Friday, August 8, 2014

Discovering Deadwood and Sturgis, South Dakota - Part 1 - Mt. Moriah Cemetery

Thursday morning, Michel and I took off early for the cities of  Deadwood and Sturgis, South Dakota, presumably to check out all the festivities and activities during the 174th Sturgis Rally. And we weren't disappointed. I had truly never realized there were so many motorcycles in the whole United States until seeing hundreds (thousands?) of them of different brands, colors, types, and age in just these two cities alone. And that's not counting the many we saw on the highway. But more about them later.

We first drove up the winding, very steep road from Deadwood to the Mt. Moriah Cemetery, overlooking the city. After paying our $1.00/person admission fee, we began a fascinating walk through this beautiful cemetery. Here is the resident we saw first.

What a beautiful view of the surrounding mountains.
The following information is from "Your Walking Tour Guide to Mt. Moriah Cemetery," and gives a general description of the cemetery and it's residents.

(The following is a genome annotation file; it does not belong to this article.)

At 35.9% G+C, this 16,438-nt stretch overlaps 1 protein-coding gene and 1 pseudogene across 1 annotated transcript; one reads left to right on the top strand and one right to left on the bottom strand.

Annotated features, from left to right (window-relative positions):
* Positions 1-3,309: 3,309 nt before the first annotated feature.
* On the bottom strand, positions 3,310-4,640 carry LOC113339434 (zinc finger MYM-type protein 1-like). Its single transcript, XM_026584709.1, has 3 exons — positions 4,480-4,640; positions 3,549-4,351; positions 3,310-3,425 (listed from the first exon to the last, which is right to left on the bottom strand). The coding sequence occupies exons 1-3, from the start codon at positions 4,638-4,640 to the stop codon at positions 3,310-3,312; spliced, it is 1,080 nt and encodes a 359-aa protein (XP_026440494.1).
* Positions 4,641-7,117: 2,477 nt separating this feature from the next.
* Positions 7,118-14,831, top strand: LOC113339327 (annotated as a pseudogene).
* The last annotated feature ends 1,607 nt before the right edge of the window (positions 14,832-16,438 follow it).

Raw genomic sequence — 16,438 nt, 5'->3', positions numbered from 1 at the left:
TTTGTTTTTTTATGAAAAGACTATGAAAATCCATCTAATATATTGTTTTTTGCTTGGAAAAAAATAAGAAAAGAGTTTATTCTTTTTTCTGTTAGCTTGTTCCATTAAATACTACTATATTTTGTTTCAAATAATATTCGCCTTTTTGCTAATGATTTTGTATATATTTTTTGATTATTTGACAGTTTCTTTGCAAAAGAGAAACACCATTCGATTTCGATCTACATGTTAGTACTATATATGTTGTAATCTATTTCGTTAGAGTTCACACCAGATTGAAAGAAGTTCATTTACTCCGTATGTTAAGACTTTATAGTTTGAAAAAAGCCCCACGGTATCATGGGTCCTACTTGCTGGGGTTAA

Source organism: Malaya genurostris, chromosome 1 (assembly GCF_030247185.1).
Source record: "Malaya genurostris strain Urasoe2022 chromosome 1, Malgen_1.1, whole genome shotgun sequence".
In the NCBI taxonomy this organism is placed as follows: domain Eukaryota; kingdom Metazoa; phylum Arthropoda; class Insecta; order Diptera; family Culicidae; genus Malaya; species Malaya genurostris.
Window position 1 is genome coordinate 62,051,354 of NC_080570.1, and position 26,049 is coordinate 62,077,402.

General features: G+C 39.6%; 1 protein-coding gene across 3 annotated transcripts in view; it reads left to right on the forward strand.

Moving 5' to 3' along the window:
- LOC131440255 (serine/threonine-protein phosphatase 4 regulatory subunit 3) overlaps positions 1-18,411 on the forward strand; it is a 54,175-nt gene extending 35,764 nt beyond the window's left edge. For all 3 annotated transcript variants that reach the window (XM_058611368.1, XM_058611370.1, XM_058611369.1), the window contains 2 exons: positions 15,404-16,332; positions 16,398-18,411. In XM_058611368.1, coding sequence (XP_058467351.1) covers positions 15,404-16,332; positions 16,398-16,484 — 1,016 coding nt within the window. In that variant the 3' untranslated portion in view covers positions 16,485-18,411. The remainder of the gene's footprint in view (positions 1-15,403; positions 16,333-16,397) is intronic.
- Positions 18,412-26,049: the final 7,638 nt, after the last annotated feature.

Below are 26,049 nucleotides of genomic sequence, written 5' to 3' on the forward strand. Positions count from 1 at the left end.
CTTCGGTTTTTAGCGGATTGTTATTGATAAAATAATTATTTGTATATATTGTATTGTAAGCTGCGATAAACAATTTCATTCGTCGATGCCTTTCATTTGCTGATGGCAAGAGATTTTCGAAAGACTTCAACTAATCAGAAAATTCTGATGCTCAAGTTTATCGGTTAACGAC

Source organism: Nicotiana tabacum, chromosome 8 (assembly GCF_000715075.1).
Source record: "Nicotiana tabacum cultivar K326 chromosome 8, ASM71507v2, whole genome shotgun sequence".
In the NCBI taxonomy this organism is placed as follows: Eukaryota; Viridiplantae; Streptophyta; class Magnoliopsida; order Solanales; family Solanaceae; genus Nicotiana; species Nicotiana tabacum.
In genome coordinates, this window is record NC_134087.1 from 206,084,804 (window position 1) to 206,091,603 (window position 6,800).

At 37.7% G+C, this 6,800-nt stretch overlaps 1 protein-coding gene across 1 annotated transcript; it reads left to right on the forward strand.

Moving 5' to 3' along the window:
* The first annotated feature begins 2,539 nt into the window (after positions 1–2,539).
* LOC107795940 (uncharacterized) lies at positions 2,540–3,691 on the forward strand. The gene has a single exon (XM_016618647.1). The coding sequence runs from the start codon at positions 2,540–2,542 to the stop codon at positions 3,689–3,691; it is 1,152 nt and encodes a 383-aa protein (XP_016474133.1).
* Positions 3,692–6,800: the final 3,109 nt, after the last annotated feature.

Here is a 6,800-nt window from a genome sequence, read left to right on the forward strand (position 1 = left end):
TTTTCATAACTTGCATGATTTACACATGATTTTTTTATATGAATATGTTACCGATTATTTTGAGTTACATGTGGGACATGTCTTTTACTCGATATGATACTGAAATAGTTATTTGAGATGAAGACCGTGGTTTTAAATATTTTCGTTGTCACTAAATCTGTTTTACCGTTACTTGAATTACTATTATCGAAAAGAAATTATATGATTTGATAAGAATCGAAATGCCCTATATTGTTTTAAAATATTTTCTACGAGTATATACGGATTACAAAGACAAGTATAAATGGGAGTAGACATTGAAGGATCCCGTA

Mt. Moriah Cemetery, Deadwood’s Historic ‘Boot Hill’

“Deadwood, so named because of the dead timber on the surrounding hills, is not unlike many frontier towns with interesting histories. The discovery of gold in the Black Hills brought thousands of hard-working people to the Deadwood area. However, some residents proved to be quite colorful and many were buried here at Mount Moriah or at its predecessor, the Ingleside Cemetery which was down the hill and to the left of the present cemetery.

“The area of Ingleside Cemetery is presently a residential section of Deadwood. Many buried in this old cemetery were later exhumed and reburied in Mount Moriah. However, some were not, and even today residents enlarging their homes or digging for other reasons may unearth remains from the old cemetery.

“Mount Moriah has numerous sections. At one time a large number of Chinese were buried in a section in the upper left portion of the cemetery. For religious reasons, the bodies were later exhumed and returned to China for reburial. Today only a few graves exist in this section.”

There is a Jewish section, complete with headstones inscribed in Hebrew as well as a Masonic section, “one of the most attractive sections,” located in the center of the cemetery. Many of the roads throughout the cemetery   also have names connected with Masonry.

“Children’s graves are fund throughout the cemetery, and there are also three Potter’s Fields, final resting places for a number of early-day indigents, prostitutes included. Most of these graves are unmarked. There are over 3,400 people buried in this cemetery.

Next: People Buried Here

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